Submitted by cmosteller on Fri, 01/12/2018 - 13:41

FAC News Clips – January 12, 2017


Local News


Panama City News Herald

Walton bans charcoal, increases beach vendor fees

SANTA ROSA BEACH — At a special meeting Monday, Walton County commissioners made additional changes to the county’s beach activities ordinances. The changes, on the heels of a Dec. 12 discussion, include the following: • banning charcoal grills on Walton County beaches • increasing the annual fee for temporary service vendors, such as beach photographers, to $150 annually • making it illegal to move vendor poles or lifeguard stands • allowing 10-by-10-foot canopies on the northern third of the sandy beach


Gadsden County Times

County commissioners to consider live streaming meetings — again

Gadsden County Commissioners recently stopped airing their meetings live on Facebook, causing some citizens to question why. Interim County Administrator Dee Jackson said they stopped live-streaming the meetings because some of the commissioners had complained about it.  She also said since commissioners never voted to live-stream the meetings, they didn’t have to vote on the issue to stop. Since the county stopped airing the meetings on Facebook in November, Commissioner Gene Morgan has asked for an on the subject update at every meeting.


Beach Access (Customary Use)


St. Augustine Record

St. Johns County again combats bills that could curb public use of beaches

For the second year in a row, St. Johns County is contending language in property rights bills filed in the Florida House and Senate containing language that could affect local governments’ ability to protect long-standing customary use by the public of beaches behind oceanfront homes. In a letter Wednesday to Sen. Greg Stuebe and Sen. Lizbeth Benacquisto, chair and vice chair of the Committee on Judiciary, the county says it has “expressly recognized and protected customary use for many years.”


Daytona Beach News Journal

LANE: Legislature sees local-issue repeats

Beach access, finacial literacy, Bethune statue ... there are a lot of repeats on the docket As the Florida Legislature gets down to business in its first week, you may notice not just familiar faces, but familiar legislation. There are a lot of repeats on the docket, including some that will look locally familiar In last year’s episode, Rep. Katie Edwards (now Katie Edwards-Walpole, congratulations!), D-Plantation, introduced an innocuous-looking bill that on closer examination seemed to limit public access to the dry-sand part of most Florida beaches. Including Volusia County’s.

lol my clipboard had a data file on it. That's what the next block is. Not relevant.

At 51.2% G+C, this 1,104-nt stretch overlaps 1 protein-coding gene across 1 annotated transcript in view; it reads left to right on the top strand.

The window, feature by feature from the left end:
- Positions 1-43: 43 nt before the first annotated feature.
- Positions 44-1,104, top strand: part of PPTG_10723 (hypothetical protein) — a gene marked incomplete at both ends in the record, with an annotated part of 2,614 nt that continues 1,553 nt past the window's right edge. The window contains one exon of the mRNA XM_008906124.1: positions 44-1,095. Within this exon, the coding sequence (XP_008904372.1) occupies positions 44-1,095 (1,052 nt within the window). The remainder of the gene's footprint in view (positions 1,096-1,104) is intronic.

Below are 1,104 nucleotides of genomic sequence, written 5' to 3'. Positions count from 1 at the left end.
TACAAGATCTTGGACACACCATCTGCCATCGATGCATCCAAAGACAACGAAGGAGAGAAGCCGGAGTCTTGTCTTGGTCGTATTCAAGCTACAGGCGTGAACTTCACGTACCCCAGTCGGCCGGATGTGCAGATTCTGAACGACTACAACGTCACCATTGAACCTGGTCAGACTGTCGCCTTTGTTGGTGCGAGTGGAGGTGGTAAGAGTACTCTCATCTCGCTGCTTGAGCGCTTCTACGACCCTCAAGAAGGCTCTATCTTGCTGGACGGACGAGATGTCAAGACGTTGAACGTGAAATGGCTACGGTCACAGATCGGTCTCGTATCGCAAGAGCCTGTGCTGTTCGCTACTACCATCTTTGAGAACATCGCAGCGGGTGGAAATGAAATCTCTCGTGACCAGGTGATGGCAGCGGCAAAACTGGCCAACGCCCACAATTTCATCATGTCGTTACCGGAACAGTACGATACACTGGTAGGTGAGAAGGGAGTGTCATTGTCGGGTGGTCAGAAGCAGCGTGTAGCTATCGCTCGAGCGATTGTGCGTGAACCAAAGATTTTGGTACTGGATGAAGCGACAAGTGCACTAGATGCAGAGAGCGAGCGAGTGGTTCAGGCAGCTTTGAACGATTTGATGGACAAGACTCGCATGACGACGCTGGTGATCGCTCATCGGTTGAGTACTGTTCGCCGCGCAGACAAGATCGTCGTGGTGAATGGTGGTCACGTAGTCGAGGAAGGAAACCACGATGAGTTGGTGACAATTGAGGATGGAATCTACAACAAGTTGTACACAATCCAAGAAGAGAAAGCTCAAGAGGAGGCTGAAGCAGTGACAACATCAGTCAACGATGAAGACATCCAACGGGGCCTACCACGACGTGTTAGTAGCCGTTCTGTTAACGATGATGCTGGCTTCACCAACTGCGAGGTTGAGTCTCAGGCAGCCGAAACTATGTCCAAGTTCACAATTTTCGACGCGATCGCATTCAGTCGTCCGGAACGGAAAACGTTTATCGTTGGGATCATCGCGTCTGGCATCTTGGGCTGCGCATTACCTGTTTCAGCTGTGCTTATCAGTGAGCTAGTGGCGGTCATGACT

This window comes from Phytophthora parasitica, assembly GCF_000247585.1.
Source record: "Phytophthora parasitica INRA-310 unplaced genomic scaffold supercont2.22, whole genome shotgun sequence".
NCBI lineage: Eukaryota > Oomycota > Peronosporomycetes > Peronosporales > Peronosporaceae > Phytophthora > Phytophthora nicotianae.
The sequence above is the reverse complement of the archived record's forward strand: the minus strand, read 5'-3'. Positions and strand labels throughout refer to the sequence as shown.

Drug Abuse



Florida lawmakers consider opioid crisis funding bill

TALLAHASSEE, Fla. (WTXL) - As opioid-related deaths in Florida continue to skyrocket, Gov. Rick Scott and lawmakers have deemed the public-health crisis a top priority during the 60-day legislative session that began this week. Scott wants to spend $53 million to address the issue, with much of the money going to substance-abuse treatment. Legislative Democrats came forth with some ideas of their own, ranging from putting warning signs on prescriptions to charging additional court fees in drug-related cases.


Fort Myers News Press

Opioid overdoses rise 800 percent in four years in Lee County

Lee County has emerged as the epicenter of the opioid epidemic in Southwest Florida, with twice the number of deaths than Collier County to the south and quadruple those of Charlotte County to the north.  Overdoses, the majority of which are not fatal, have risen 800 percent in the past four years in Lee County, from 171 in 2013 to 955 in 2017, according to Lee Health, the largest medical provider in the county. The crisis claimed 5,725 deaths in 2016 in Florida, a 35 percent increase from the 4,242 Florida deaths in 2015, the latest full years for which statistics are available from the Florida Medical Examiners report, published in November.


Home Rule


Times / Herald

Richard Corcoran to cities: Drop dead